The English name of ancient Mesopotamian city is Babylon. However, the name of tower is The Tower of Babel. Is there a difference between Babylon and Babel? Why aren't the words identical?
Babel and Babylon have different origins and may actually reflect different words.
The city known as Babylon was founded circa 2334 BCE, around or before the reign of Sargon of Akkad. Akkadian was the native language of the Mesopotamian nations at that time.
The city became the largest in the world and the center of power under Hammurabi (1792-1750 BCE). The complete history of the place name is disputed. Hammurabi called his realm Babylonia (a transliteration of what is represented as Bab-ili, Babilli, or Babilla, from Akkadian (or perhaps Old Babylonian, which was the language of king Hammurabi). The English Babylon comes from Greek Babylṓn (Βαβυλών), from that transliteration.
Bāb-ili ("Gate of God" or "Gateway of the God") also corresponds with the Aramaic Bab for Gate and El for God, hence Babel. In the Bible, the place name appears as Babel (Hebrew: בָּבֶל).
The Mesopotamians built many monumental towers as temples. Archaeologists have discovered nineteen of these buildings in sixteen cities; the existence of another ten is known from literary sources. The ancient Babylonians called these brick mountains a ziqqurratu or ziggurat, which can be translated as "rising building" (Akkadian zaqâru, "to rise high").
Babylon, itself, contained a number of these. The Etemenanki was among the largest (92 x 92 x 92 meters). It was the most important (its Sumerian name E-temen-an-ki means "House of the foundation of heaven on earth"). This temple tower was erected at what was thought to be the center of the world, the axis of the universe, where a straight line connected earth and heaven. This aspect of Babylonian cosmology is echoed in the Biblical story, where the builders say "let us build a tower whose top may reach unto heaven" (apparently heaven is at 92 meters).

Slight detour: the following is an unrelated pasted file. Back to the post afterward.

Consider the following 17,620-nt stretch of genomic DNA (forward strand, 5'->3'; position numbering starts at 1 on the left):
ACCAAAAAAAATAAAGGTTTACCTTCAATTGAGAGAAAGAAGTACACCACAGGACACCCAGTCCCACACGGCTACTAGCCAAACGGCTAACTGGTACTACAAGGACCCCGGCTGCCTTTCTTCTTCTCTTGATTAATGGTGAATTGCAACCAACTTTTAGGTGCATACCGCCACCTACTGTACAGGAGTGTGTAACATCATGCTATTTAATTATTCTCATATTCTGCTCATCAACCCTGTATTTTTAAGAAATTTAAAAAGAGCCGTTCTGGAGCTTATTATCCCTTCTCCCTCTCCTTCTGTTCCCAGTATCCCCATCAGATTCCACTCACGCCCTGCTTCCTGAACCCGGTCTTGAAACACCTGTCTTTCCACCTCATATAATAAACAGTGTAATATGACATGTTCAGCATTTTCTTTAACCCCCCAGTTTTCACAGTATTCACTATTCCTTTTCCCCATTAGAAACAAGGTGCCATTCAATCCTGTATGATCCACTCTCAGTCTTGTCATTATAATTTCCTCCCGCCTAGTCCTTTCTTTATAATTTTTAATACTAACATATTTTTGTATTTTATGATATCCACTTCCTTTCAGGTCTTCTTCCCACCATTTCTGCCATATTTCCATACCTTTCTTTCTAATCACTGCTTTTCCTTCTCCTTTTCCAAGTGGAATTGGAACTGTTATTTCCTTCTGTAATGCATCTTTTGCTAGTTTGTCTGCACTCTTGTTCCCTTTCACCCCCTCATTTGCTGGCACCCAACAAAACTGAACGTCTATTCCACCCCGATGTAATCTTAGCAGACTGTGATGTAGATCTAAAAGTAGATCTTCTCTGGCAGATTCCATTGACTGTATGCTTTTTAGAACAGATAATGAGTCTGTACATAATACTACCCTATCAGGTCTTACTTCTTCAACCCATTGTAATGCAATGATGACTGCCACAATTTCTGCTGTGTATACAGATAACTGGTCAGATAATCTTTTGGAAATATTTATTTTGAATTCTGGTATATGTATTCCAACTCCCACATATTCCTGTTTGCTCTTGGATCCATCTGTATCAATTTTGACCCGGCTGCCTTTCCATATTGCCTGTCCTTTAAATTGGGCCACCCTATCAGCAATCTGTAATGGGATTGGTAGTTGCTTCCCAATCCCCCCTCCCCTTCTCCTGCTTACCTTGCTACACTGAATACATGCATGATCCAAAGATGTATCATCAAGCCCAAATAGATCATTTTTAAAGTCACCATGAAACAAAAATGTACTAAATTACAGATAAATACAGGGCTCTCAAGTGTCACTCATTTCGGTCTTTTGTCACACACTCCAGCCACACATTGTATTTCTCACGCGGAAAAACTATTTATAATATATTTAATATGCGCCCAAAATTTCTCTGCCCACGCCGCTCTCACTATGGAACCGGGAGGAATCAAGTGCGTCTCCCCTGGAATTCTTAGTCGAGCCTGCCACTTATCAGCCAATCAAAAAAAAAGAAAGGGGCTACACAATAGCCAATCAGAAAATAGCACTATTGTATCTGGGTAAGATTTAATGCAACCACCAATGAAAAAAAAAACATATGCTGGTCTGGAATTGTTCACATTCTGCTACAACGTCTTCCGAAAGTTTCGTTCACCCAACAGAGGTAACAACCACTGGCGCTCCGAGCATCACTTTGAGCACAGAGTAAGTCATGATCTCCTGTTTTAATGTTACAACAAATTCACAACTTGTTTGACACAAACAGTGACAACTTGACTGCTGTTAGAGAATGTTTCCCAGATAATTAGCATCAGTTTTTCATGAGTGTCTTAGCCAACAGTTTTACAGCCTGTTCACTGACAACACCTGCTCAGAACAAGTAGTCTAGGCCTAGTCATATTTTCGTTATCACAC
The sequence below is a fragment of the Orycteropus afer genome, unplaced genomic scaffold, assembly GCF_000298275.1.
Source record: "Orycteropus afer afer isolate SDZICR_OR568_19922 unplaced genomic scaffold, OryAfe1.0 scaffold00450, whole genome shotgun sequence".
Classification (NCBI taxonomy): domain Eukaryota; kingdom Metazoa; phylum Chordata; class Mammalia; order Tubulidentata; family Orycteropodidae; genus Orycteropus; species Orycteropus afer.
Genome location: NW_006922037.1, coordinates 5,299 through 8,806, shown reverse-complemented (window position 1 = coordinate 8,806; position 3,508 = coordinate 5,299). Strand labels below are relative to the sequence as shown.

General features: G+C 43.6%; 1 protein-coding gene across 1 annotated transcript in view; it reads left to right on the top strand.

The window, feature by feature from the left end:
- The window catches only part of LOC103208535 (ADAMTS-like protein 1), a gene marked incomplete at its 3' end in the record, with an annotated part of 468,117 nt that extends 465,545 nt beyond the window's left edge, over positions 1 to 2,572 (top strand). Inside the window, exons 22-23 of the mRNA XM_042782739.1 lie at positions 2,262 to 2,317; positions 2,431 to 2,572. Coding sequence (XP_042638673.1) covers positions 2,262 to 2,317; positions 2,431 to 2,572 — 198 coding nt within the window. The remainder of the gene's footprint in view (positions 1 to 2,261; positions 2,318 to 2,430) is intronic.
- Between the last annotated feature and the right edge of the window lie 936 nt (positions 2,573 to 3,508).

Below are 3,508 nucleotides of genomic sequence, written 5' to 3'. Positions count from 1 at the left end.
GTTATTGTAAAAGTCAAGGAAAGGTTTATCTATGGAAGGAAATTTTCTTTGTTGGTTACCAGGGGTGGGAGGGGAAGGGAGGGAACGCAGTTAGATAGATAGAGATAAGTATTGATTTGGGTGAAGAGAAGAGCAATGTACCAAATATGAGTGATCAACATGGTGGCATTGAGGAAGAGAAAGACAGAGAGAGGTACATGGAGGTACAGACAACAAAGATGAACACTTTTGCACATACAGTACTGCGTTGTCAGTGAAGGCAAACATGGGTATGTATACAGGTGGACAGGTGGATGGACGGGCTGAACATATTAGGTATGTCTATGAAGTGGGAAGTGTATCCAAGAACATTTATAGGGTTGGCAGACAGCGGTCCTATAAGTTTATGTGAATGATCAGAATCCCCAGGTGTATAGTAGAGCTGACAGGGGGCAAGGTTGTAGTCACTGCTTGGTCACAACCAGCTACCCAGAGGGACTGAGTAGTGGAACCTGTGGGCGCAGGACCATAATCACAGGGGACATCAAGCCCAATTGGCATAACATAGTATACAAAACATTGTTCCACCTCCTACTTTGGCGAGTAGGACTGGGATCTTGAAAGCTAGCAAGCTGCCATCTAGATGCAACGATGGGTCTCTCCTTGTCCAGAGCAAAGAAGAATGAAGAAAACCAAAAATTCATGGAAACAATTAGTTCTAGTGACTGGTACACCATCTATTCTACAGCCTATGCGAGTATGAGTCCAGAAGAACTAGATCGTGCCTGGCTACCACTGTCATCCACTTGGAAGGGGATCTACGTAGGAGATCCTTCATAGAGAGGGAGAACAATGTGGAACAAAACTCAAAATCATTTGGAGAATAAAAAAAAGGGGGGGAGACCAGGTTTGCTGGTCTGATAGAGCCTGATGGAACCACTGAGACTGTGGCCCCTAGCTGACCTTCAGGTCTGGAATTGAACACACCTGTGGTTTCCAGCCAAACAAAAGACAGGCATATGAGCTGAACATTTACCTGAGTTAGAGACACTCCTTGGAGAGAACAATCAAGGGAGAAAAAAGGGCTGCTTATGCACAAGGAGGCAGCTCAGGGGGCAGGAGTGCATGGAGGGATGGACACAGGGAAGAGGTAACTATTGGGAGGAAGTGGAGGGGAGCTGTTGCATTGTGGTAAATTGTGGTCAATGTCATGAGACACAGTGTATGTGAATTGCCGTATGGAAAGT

This is the tower known as the Tower of Babel. Construction of the tower took over a century. The tower must have looked unfinished for a long time, and this may explain how the Biblical story came into being.
The name "Tower of Babel" came from the biblical story about the tower, it was not the actual name of the tower (Etemenanki). Babel is a transliteration of the Hebrew. It could mean the Hebrew equivalent of the "Tower of Babylon". Or as Eike Pierstorff writes, it may have been a play on words. It could tie into the Biblical story because Babel is similar to Balal (בלל), the Hebrew word for confusion, and the verb bilbél (בלבל), "to confuse".
Addendum: Incidentally, there is no connection between "Babel" and "babble", even though it might seem like the obvious origin. From Online Etymology Dictionary:
mid-13c., babeln "to prattle, utter words indistinctly, talk like a baby," akin to other Western European words for stammering and prattling (Swedish babbla, Old French babillier, etc.) attested from the same era (some of which probably were borrowed from others), all probably ultimately imitative of baby-talk (compare Latin babulus "babbler," Greek barbaros "non-Greek-speaking"). "No direct connexion with Babel can be traced; though association with that may have affected the senses" [OED]. Meaning "to talk excessively" is attested from c. 1500.
c. 1500, "idle talk," from babble (v.). In 16c., commonly in reduplicated form bibble-babble. Meaning "inarticulate speech" is from 1660s. Other nouns meaning "idle talk" included babblery (1530s), babblement (1640s).
Babel is the Hebrew name in biblical myth; since "Tower of Babel" is taken from scripture the Hebrew name is used. If I interpret the Wikipedia entry correctly is a sort of pun with an Hebrew word for confusion:
In the Bible, the name appears as Babel (Hebrew: בָּבֶל, Bavel, Tib. בָּבֶל, Bāvel; Syriac: ܒܒܠ, Bāwēl), interpreted in the Hebrew Scriptures' Book of Genesis to mean "confusion", from the verb bilbél (בלבל, "to confuse")
In contrast "Babylon" is (the transliteration of) the places name (as per Wikipedia, "Greek Babylṓn (Βαβυλών), [is] a transliteration of the Akkadian Babili]") , so that is used when talking about geography instead of mythical stories.